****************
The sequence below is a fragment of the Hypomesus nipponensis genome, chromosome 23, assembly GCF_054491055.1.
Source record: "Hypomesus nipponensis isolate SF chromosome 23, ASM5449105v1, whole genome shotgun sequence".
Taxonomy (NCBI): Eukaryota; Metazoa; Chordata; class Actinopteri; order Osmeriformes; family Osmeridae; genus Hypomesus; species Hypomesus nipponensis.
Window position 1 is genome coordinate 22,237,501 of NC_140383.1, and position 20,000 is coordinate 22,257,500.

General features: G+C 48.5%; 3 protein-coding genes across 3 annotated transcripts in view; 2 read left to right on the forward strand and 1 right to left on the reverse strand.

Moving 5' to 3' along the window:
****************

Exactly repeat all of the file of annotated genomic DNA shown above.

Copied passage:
The sequence below is a fragment of the Hypomesus nipponensis genome, chromosome 23, assembly GCF_054491055.1.
Source record: "Hypomesus nipponensis isolate SF chromosome 23, ASM5449105v1, whole genome shotgun sequence".
Taxonomy (NCBI): Eukaryota; Metazoa; Chordata; class Actinopteri; order Osmeriformes; family Osmeridae; genus Hypomesus; species Hypomesus nipponensis.
Window position 1 is genome coordinate 22,237,501 of NC_140383.1, and position 20,000 is coordinate 22,257,500.

General features: G+C 48.5%; 3 protein-coding genes across 3 annotated transcripts in view; 2 read left to right on the forward strand and 1 right to left on the reverse strand.

Moving 5' to 3' along the window: